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Transforming Wildfire Detection and Prediction Using New and Underused Sensor and Data Sources Integrated with Modeling

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Abstract

Wildfire management relies upon prompt detection of new ignitions and timely anticipation of a fire’s growth as influenced by local terrain, fuel characteristics and condition, and weather, notably wind. Recent advances include the CAWFE modeling system, which couples a numerical weather prediction model optimized for modeling fine-scale airflows in complex terrain with fire behavior algorithms, capturing how the fire “creates its own weather”, and ingests spatially refined (375-m pixels) satellite active fire detection products from Visible Infrared Imaging Radiometer Suite (VIIRS), igniting simulated fires ‘in progress’. Assuming regular fire mapping data, this allows an accurate forecast of fire growth for the next 12–24 h; sequences of these simulations may maintain a reasonable forecast of fire growth from detection it until it is extinguished. However, accurately anticipating a fire’s growth is a difficult forecasting challenge because of accumulating model error, stochastic processes, and intervention (i.e. firefighting), data may be missing, and some conditions are inherently less predictable. Here, we develop and apply algorithms (steered by other data) to distill new and existing (but underutilized) sources of data on wildfire detection and mapping, develop and apply algorithms to integrate asynchronous data on wildfire detection and monitoring with coupled weather–wildland fire models, and assess the improvement in wildfire detection time and forecasted fire growth. We investigate the use of additional datasets from satellites with fire detection algorithms and adjacent non-utilized passes of VIIRS to enhance simulations of the 2015 Canyon Creek Complex. These additional asynchronous data allowed 1–3 h earlier fire detection by remote sensing, allowed forecasts to begin and be delivered that much earlier, and introduced several additional simulations into the cycling forecast of a three-day fire growth period. By updating the anticipated fire growth forecast more frequently, these supplemental simulations improved fire growth forecast and compensated where standard, scheduled observations were missing or obscured by clouds.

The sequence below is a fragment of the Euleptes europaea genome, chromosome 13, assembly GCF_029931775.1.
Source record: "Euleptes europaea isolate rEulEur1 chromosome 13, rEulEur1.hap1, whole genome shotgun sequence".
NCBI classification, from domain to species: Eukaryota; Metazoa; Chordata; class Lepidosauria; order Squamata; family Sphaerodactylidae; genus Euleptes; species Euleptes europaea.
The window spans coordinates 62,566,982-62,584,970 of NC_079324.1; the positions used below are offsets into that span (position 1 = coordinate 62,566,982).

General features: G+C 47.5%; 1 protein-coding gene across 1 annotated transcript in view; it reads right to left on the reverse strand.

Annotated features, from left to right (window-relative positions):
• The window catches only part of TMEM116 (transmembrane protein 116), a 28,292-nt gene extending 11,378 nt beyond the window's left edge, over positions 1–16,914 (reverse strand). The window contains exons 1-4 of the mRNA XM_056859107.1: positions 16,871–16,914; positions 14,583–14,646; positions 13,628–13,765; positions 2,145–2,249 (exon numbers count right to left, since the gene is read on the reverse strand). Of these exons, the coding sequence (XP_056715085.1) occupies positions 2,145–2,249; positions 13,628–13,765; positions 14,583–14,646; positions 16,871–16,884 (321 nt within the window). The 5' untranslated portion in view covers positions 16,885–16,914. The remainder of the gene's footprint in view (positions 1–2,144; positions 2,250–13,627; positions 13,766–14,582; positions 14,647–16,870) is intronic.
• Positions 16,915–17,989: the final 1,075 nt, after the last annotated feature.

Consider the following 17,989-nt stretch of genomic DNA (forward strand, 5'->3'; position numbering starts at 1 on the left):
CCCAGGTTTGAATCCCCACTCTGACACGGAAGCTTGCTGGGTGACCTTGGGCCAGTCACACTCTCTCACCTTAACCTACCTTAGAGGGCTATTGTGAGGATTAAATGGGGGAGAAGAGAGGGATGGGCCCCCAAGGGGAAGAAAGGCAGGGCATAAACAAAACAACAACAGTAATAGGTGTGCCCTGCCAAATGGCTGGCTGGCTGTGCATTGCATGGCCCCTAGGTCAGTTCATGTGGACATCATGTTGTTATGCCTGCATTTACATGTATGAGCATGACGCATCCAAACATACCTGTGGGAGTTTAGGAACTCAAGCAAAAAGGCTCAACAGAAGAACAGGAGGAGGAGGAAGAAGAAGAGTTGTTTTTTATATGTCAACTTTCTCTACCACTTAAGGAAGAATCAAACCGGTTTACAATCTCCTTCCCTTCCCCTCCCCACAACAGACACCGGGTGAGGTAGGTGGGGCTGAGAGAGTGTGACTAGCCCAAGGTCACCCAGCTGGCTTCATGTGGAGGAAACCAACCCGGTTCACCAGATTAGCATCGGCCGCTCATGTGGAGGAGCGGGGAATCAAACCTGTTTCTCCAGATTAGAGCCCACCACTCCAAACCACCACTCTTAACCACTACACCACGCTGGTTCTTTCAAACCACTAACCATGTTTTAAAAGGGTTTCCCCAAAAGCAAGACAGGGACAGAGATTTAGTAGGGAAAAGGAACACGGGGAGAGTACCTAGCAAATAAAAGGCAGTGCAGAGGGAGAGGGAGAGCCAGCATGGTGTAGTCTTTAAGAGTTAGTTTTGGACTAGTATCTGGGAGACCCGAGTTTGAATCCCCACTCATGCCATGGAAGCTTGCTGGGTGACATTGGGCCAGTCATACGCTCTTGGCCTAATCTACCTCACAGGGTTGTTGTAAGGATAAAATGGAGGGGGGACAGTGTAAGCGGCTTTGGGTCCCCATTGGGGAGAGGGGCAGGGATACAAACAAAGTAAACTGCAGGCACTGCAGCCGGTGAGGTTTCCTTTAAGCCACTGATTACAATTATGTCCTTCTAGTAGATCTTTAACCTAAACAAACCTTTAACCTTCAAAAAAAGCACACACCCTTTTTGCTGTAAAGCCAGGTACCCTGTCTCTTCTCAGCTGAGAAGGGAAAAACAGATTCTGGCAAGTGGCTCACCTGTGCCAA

Keyword

  • Numerical weather prediction
  • Fire behavior
  • CAWFE
  • Satellite active fire detection
  • Dynamic data driven application system
  • Wildfire forecast

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Acknowledgements

The National Science Foundation (NSF) under grant 1462247 and the National Aeronautics and Space Administration under awards NNH11AS03 and NNX12AQ87G supported this work. NSF sponsors the National Center for Atmospheric Research. Any opinions, findings, and conclusions or recommendations expressed in this material are the authors’ and do not reflect the views of NSF.

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Correspondence to Janice L. Coen .

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Coen, J.L., Schroeder, W., Rudlosky, S.D. (2022). Transforming Wildfire Detection and Prediction Using New and Underused Sensor and Data Sources Integrated with Modeling. In: Blasch, E.P., Darema, F., Ravela, S., Aved, A.J. (eds) Handbook of Dynamic Data Driven Applications Systems. Springer, Cham. https://doi.org/10.1007/978-3-030-74568-4_11

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  • DOI: https://doi.org/10.1007/978-3-030-74568-4_11

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